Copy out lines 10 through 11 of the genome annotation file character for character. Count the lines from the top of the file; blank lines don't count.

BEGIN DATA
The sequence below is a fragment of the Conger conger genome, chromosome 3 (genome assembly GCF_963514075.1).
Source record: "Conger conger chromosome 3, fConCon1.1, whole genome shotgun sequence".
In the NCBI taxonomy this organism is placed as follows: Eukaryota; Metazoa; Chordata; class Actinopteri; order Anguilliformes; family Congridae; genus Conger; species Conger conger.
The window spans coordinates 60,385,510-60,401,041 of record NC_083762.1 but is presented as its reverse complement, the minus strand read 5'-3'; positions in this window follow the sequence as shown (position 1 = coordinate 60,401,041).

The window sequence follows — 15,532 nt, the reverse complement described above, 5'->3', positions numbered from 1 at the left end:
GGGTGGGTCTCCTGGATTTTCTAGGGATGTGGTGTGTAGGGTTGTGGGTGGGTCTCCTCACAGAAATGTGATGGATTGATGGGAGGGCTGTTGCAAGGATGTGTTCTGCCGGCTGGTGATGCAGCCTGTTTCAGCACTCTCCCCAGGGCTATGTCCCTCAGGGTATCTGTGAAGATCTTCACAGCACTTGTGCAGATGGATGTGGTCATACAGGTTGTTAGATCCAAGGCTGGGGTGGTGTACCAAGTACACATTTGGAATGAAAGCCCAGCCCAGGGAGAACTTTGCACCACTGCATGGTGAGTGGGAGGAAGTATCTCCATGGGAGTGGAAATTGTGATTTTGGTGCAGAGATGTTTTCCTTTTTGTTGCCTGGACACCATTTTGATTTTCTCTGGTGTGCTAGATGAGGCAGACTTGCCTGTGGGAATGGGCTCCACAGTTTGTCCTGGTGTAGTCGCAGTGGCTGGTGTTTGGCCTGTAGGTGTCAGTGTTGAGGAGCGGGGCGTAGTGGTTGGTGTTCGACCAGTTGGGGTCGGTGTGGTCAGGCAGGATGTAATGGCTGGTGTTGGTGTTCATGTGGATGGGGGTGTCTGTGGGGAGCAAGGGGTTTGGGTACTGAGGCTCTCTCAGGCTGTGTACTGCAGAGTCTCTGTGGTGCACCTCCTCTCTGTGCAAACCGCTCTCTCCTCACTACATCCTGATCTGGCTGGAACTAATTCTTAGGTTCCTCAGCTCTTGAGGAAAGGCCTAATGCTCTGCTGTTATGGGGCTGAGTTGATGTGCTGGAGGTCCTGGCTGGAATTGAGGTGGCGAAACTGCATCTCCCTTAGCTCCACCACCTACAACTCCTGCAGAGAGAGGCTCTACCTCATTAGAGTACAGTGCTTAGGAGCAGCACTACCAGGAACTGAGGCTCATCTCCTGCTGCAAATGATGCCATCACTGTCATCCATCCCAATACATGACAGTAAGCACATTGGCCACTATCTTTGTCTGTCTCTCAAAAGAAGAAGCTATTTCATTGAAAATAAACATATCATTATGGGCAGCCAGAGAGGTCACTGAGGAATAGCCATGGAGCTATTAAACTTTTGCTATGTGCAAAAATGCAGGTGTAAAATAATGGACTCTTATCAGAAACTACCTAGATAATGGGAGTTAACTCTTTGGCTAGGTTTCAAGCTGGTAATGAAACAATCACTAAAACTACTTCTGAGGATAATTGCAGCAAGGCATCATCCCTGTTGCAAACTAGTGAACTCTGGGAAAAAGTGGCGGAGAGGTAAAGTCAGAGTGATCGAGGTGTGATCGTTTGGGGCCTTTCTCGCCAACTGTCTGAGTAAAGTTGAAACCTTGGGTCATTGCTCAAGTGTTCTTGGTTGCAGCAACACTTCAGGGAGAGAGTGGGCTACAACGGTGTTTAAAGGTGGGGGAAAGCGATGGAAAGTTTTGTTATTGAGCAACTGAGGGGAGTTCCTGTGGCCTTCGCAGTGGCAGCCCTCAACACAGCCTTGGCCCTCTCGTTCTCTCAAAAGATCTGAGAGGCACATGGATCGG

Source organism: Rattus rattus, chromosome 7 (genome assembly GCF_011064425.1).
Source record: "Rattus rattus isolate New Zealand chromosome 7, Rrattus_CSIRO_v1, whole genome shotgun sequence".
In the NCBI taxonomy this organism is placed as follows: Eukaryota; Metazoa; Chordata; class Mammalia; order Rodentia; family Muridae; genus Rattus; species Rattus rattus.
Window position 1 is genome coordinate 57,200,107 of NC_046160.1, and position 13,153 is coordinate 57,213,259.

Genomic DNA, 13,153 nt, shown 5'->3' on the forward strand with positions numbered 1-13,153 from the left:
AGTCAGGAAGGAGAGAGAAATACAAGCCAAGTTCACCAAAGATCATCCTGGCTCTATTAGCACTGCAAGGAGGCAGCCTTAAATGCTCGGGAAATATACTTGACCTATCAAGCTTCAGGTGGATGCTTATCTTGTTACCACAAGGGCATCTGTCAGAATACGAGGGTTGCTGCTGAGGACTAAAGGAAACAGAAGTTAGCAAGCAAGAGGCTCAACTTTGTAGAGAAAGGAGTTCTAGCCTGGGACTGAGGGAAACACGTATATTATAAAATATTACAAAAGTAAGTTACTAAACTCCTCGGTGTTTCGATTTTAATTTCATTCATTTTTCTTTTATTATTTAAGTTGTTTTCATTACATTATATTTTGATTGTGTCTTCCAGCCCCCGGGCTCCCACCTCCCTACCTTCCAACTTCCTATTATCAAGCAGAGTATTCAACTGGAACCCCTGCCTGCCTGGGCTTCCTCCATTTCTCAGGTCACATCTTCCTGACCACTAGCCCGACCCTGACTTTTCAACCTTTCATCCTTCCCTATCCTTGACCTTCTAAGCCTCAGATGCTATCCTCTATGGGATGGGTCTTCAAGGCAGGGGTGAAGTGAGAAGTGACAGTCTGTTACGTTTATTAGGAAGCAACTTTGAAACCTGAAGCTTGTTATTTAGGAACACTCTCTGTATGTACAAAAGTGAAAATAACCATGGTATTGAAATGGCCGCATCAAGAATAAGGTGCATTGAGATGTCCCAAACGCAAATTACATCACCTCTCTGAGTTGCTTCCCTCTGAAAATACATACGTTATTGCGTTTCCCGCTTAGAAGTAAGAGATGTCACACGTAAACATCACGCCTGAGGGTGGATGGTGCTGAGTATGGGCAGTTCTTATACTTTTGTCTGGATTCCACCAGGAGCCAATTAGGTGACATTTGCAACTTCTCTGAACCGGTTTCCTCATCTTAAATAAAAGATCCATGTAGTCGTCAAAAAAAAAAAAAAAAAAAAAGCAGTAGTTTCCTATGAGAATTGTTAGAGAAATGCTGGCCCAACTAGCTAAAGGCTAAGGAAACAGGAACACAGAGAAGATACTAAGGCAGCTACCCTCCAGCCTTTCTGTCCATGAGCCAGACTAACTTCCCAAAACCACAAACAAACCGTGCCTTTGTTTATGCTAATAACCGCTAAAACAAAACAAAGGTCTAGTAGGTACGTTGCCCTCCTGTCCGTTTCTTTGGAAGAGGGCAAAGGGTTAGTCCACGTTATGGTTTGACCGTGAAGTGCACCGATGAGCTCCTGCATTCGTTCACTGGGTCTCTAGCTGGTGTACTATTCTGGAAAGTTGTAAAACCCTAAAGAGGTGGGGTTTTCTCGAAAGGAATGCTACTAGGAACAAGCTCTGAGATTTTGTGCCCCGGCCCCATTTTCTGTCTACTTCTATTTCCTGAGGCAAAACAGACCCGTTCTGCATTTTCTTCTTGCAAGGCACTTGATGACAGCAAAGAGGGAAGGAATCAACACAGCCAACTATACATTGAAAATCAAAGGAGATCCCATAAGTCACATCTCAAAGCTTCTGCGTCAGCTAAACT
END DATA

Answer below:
Window position 1 is genome coordinate 57,200,107 of NC_046160.1, and position 13,153 is coordinate 57,213,259.

Genomic DNA, 13,153 nt, shown 5'->3' on the forward strand with positions numbered 1-13,153 from the left: